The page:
day 7, arriving

We will now be based in Kinolhas (Dhihevi: ކިނޮޅަސް). One of its claims to fame is that ibn Battuta first landed here when he arrived in the Maldives. He writes:

When I reached there I disembarked at the island of Kannalus [Kinolhas island in Raa atoll], a beautiful island in which there are numerous mosques. I put up at the house of one of its pious inhabitants where I was received hospitably by the jurist Ali. He was an accomplished man and had sons who pursued the study of sciences. There I met a man named Muhammad, a native of Dhofar (Zafar-ul-humuz), who entertained me and told me, ‘When you enter the island Mahal [Male’], the vezir will detain you, for the people there have no judge.’

A spot of impromptu survey – trying to link the putative medieval settlement with the reported medieval harbour. It is not all fine sandy beaches in the Maldives…

But there are some of these too, of course.



Meeting our team. We will hopefully work together for 22 days and do good research.

Kinolhas is about 0.5 km2 in size and has 580 inhabitants but a third live in Male’ in search for better education and job opportunities.


day 7, leaving

The end of our time in Utheemu. Early morning start, under the rain, from Utheemu, to airport, to fly to Baa atoll and thence to Raa atoll where lies our next target island, Kinolhas.


day 6, utheemu

Brief trip to Beenafushi, an island also known as Bodu boli finolhu… that is, the island of the cowries.


Annalisa recovered 11 live moneta cowries, and we also found some eggs. Getting a much better sense of how these animals live!

Returning to Utheemu, we visit the palace – as tourists this time, after our time there excavating last year.


Then back to our trench for the final afternoon. The name of the game is cleaning and sweeping before we plan and photograph. Slabs looking mighty fine!


back to school

Annalisa delivers a talk to pupils at Ghaazee Bandarain School, Utheemu.


She outlines what archaeology consists of – the subject is not even taughr at undergraduate level in the country – and ties it into what we have been doing here on the island.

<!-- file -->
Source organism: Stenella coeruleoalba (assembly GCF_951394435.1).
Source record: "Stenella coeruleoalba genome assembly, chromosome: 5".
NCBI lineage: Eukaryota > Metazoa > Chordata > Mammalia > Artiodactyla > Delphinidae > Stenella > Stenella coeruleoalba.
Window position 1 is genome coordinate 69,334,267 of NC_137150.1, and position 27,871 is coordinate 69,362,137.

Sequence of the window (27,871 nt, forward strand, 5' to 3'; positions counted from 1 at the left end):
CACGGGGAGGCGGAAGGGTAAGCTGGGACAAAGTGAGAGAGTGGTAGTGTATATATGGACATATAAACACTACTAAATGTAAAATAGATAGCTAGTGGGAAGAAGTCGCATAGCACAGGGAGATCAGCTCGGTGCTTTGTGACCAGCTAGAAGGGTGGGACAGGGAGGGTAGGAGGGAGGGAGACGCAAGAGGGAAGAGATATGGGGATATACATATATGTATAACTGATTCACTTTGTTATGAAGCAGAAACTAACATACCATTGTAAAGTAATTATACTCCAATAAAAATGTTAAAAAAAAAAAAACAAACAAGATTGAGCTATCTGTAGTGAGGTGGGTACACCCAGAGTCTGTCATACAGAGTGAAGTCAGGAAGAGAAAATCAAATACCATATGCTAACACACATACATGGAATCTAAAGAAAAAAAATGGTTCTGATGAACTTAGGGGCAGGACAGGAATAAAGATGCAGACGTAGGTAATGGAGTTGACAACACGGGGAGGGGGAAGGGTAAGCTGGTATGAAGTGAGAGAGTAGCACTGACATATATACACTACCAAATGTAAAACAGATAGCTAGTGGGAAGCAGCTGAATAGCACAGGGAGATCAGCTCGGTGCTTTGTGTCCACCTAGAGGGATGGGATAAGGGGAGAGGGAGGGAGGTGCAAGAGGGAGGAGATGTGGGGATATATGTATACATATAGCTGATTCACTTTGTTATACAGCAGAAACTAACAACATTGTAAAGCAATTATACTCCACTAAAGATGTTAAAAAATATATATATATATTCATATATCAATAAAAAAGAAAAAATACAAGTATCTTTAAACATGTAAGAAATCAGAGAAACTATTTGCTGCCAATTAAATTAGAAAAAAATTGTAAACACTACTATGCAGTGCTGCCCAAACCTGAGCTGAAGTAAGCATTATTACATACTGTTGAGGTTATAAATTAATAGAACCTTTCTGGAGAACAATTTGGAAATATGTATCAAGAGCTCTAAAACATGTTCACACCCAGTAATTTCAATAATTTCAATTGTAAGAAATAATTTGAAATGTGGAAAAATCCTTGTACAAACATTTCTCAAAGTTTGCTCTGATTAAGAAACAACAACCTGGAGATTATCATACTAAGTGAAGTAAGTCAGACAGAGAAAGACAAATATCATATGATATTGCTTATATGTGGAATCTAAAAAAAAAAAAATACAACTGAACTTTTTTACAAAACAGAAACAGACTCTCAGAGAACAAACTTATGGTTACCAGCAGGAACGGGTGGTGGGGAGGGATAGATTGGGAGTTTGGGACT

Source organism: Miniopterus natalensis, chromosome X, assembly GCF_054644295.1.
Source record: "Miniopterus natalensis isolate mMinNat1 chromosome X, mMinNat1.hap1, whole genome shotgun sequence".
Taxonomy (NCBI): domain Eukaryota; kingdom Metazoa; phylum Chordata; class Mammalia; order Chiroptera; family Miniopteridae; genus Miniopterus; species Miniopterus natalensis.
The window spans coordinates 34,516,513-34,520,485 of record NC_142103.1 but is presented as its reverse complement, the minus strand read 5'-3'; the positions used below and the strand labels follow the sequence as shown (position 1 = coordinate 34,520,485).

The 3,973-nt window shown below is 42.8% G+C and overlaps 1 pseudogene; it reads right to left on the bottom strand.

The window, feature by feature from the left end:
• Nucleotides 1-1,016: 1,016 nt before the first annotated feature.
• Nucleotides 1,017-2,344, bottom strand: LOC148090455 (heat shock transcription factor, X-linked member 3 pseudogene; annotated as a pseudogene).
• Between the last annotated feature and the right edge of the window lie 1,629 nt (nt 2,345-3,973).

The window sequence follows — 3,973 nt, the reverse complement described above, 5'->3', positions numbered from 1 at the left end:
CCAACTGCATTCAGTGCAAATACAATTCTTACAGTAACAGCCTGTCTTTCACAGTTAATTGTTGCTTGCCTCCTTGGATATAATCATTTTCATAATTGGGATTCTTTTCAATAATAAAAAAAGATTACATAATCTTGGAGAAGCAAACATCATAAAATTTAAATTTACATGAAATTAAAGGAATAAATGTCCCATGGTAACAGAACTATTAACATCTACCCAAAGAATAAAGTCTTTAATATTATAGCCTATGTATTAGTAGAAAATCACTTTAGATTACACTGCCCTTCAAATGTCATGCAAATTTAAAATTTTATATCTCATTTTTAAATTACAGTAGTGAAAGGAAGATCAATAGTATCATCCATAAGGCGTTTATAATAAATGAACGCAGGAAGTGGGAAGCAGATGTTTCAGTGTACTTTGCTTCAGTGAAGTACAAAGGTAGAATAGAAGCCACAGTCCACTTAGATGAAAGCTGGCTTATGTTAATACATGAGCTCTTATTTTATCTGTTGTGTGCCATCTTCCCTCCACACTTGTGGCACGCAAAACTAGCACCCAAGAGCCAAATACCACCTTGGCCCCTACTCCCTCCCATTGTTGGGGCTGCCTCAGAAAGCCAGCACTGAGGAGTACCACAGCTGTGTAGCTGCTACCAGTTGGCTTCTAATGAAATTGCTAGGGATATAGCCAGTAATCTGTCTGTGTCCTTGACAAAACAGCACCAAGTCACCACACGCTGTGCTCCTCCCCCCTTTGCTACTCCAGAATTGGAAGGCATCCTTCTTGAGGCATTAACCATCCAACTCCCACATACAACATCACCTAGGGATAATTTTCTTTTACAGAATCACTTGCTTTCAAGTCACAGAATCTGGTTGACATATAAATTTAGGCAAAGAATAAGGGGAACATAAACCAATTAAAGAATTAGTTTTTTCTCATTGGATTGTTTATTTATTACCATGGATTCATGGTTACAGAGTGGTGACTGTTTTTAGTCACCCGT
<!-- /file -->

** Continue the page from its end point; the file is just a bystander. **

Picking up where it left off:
day 5, utheemu

Third day working here. A Friday, but we have too much to get done to take a day off… (tomorrow being our final day on the island). Nonetheless, here is a mix of work & play images:

Excavation in the morning, finds processing in the afternoon.

Aquaerobics class!


Views of Utheemu life. Classic sunset shot. Middle: the palace; Hussein and David at breakfast. Bottom: where Shiura and I are staying.


day 4, utheemu

Some more progress in identifying other coralstone blocs in our trench, and the material associated with them. Their function, and the reason they came to lie here, remain a bit of a mystery…

Also, we know that the archaeological layer is not deep: today we reached the sterile layer (which, in the Maldives, manifests itself as fine, yellowish white sand). One question answered!

Perhaps the most unusual sound accompaniment I have ever had to a dig: the cheers and whistle blows of the aquaerobics class close by. Donkeys and camels braying, traffic, monkeys screeching, farm vehicles, I have all had, but this is definitely a first.





sherd of the day


Two notable sherds of the day, in fact. Three hours ago, they were sleeping peacefully in the ground. We think they might help us understand Utheemu’s connections with other parts of the world.


About this blog

This blog has been set up to chart the activities and research findings of two projects led by Anne Haour, an archaeologist from the Sainsbury Research Unit at the University of East Anglia, United Kingdom.

The first project, called Crossroads, brings together a team of archaeologists, historians and anthropologists studying the Niger Valley where it borders Niger and Bénin (West Africa). We are hoping to shed more light on the people that inhabited the area in the past 1500 years and to understand how population movements and craft techniques shaped the area's past.

The second project, called Cowries, examines the money cowrie, a shell which served as currency, ritual object and ornament across the world for millennia, and in medieval times most especially in the Maldive Islands of the Indian Ocean and the Sahelian regions of West Africa. We hope to understand how this shell was sourced and used in those two areas.

These investigations are funded by the European Research Council as part of the Starting Independent Researcher Programme (Seventh Framework Programme – FP7) and by the Leverhulme Trust as a Research Project Grant. The opinions posted here are however Anne Haour's own!

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